Approximately 5.2 TWh of liquid biofuels and 2.3 TWh of biogas were produced in Sweden in 2022. At the same time, approx. 25 TWh of biofuels were consumed. This means that a large part of the biofuels used in Sweden are imported (which is also seen in the imbalance between consumption and production in the figure above). In our research, we see that even though a country encourages consumption of biofuels, through a blending or reduction mandate, it does not mean that production capacity automatically is built in the country. Similarly, support for production is not a guarantee that the biofuels that received support will be consumed in the same country. This is due to that biofuels are traded on an international market.

It is likely that the demand for biofuels will increase in the EU in the coming years, as climate ambitions are raised. This means that the production capacity needs to expand. The need for biofuels for the road transport sector will however likely start to decrease after 2030 in many countries as the share of electric vehicles increases. In our research, we see that this is something that biofuel producers are well aware of. When they invest in new biofuel production capacity it is often with the intention of being able to convert the plant to production of, for example, biojet for aviation or bioproducts for the chemical sector. Hence, even if the demand for biofuels in the road transport sector grows in the coming years, this does not necessarily mean that high levels of biofuels will be consumed there in the long term. That "short-term" demand may however lay the foundation for investments needed to produce products for other sectors where electrification may not be an option. 

Would you like to know more?

Read our article ”The impact of blending mandates on biofuel consumption, production, emission reductions and fuel prices” in Energy Policy.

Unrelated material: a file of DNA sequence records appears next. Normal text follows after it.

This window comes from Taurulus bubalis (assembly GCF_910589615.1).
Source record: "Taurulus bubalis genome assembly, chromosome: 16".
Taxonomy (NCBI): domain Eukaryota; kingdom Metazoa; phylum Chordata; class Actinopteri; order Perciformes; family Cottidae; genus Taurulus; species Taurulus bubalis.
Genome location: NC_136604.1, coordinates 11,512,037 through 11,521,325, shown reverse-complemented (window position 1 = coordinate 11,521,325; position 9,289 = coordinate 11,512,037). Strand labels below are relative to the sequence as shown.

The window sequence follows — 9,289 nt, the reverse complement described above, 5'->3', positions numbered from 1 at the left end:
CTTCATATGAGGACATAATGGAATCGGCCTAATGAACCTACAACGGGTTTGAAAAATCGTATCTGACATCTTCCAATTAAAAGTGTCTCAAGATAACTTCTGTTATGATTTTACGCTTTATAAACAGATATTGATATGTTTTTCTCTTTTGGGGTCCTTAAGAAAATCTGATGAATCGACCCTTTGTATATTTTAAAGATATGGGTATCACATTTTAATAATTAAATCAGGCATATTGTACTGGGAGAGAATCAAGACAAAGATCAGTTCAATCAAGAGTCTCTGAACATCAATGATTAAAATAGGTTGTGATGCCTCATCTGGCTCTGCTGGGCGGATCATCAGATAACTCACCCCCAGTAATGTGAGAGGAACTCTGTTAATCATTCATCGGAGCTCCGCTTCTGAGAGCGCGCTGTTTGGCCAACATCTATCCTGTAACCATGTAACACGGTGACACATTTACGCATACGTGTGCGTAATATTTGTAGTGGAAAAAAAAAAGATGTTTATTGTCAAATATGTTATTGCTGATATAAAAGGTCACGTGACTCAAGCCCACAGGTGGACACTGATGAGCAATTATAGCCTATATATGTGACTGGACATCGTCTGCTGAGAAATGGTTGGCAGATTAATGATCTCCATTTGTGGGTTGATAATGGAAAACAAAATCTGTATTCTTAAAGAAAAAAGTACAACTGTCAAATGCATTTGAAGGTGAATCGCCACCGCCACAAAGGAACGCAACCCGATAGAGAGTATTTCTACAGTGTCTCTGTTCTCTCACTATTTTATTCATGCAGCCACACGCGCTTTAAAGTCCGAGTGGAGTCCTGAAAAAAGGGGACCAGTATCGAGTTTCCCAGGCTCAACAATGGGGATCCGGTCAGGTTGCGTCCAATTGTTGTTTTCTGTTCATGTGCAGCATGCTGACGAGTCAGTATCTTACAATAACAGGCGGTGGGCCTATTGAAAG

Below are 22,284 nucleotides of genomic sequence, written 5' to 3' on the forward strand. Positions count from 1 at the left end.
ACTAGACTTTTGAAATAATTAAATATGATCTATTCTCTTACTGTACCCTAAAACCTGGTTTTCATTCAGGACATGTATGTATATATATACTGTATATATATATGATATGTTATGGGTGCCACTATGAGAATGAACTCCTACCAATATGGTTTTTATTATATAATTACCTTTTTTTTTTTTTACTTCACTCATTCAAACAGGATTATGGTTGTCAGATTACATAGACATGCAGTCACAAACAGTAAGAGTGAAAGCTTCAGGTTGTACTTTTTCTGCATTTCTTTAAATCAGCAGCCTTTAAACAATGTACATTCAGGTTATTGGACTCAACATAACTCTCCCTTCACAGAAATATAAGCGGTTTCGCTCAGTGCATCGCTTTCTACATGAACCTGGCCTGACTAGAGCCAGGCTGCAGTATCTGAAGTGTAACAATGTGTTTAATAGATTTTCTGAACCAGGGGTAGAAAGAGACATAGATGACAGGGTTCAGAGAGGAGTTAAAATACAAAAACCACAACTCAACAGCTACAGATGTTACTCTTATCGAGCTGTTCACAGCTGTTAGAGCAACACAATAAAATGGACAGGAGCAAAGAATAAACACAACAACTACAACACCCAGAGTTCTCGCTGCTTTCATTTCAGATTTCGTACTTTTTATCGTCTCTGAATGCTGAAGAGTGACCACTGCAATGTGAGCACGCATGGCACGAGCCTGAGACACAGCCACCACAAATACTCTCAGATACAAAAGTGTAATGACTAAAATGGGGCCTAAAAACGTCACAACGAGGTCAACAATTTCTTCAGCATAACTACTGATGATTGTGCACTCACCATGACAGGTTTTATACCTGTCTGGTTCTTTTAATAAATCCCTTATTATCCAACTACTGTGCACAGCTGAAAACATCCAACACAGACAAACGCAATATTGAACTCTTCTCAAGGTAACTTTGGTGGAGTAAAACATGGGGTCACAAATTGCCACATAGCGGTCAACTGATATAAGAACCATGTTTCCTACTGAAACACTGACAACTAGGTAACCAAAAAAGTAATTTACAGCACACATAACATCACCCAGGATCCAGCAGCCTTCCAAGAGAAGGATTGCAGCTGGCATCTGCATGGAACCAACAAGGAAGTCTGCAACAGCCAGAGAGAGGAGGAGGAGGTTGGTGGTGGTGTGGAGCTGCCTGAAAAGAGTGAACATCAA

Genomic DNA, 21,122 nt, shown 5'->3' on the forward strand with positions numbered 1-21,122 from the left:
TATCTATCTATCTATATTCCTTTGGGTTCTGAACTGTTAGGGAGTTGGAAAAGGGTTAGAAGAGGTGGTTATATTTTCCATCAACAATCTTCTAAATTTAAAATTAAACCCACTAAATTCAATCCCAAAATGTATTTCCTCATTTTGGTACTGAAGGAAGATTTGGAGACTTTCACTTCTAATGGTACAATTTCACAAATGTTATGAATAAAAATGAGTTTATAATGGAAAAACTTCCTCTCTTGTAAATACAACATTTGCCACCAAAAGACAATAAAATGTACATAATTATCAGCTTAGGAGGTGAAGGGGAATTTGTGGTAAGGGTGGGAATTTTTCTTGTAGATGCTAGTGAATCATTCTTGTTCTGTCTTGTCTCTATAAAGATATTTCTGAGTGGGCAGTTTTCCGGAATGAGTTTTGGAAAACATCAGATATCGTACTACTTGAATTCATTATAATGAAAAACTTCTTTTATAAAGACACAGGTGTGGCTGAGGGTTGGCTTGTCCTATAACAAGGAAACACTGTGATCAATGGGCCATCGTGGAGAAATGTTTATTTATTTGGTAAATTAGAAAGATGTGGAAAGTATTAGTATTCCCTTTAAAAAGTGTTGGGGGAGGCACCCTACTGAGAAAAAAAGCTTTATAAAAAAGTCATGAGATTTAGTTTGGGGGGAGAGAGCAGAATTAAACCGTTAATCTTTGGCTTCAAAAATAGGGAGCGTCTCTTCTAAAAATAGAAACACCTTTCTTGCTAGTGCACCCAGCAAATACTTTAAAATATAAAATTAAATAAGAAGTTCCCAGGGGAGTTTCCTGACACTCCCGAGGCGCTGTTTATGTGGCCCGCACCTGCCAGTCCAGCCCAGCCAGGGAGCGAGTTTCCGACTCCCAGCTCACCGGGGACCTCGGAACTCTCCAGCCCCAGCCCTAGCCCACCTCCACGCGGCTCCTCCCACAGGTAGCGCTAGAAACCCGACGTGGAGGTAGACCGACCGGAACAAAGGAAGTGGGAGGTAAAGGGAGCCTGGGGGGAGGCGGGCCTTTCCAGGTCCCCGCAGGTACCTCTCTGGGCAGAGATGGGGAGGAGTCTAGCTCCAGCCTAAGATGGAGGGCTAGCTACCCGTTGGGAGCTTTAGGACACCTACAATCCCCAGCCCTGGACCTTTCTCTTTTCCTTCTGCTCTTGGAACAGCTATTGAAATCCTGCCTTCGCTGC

or visit the homepage for our research project at f3 for more information (in Swedish). 


Our research has been funded by the Swedish Energy Agency and f3-Swedish Center for Renewable Transport Fuels (Project number: 50479-1) and by the Swedish Research Council FORMAS (Project number: 2020-00184_Formas).


*In the first figure, the reduction mandate has been recalculated from a emission reduction in percentage to how much biofuel (as a percentage of the total energy use in the road transport sector) that would be needed to achieve the reduction. When the emissions reduction under the reduction mandate is calculated the life cycle emissions of the biofuel that are blended in are also included (the life cycle emissions include the emissions associated with production of the biofuels). This means that for biofuels with low life cycle emissions, a smaller amount of biofuel is needed to achieve the emission reduction, while more biofuels are needed if they have high life cycle emissions. The shading for the reduction mandate in the figure shows the range of how much biofuel is needed if you were to use biofuels with high (the lower part of the range) and low life cycle emissions (the upper part of the range). The full method can be found in our reserach articel